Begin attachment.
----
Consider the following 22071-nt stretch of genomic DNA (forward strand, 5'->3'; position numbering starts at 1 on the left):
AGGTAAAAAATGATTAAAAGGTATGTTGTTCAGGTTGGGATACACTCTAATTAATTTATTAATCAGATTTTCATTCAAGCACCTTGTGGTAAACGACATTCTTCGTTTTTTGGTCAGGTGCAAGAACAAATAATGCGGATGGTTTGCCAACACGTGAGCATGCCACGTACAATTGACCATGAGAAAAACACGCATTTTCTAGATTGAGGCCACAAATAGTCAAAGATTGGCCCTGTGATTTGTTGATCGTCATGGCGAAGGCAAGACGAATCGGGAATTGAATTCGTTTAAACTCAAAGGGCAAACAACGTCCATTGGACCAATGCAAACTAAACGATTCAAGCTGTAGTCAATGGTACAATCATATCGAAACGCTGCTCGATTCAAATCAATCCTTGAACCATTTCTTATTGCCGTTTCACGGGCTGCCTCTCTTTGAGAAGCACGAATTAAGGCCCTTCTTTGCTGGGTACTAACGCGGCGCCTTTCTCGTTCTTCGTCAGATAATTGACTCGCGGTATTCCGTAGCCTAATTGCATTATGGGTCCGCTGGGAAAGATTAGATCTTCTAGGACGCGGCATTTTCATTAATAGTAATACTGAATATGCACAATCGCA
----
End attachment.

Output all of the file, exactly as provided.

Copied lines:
Consider the following 22071-nt stretch of genomic DNA (forward strand, 5'->3'; position numbering starts at 1 on the left):
AGGTAAAAAATGATTAAAAGGTATGTTGTTCAGGTTGGGATACACTCTAATTAATTTATTAATCAGATTTTCATTCAAGCACCTTGTGGTAAACGACATTCTTCGTTTTTTGGTCAGGTGCAAGAACAAATAATGCGGATGGTTTGCCAACACGTGAGCATGCCACGTACAATTGACCATGAGAAAAACACGCATTTTCTAGATTGAGGCCACAAATAGTCAAAGATTGGCCCTGTGATTTGTTGATCGTCATGGCGAAGGCAAGACGAATCGGGAATTGAATTCGTTTAAACTCAAAGGGCAAACAACGTCCATTGGACCAATGCAAACTAAACGATTCAAGCTGTAGTCAATGGTACAATCATATCGAAACGCTGCTCGATTCAAATCAATCCTTGAACCATTTCTTATTGCCGTTTCACGGGCTGCCTCTCTTTGAGAAGCACGAATTAAGGCCCTTCTTTGCTGGGTACTAACGCGGCGCCTTTCTCGTTCTTCGTCAGATAATTGACTCGCGGTATTCCGTAGCCTAATTGCATTATGGGTCCGCTGGGAAAGATTAGATCTTCTAGGACGCGGCATTTTCATTAATAGTAATACTGAATATGCACAATCGCA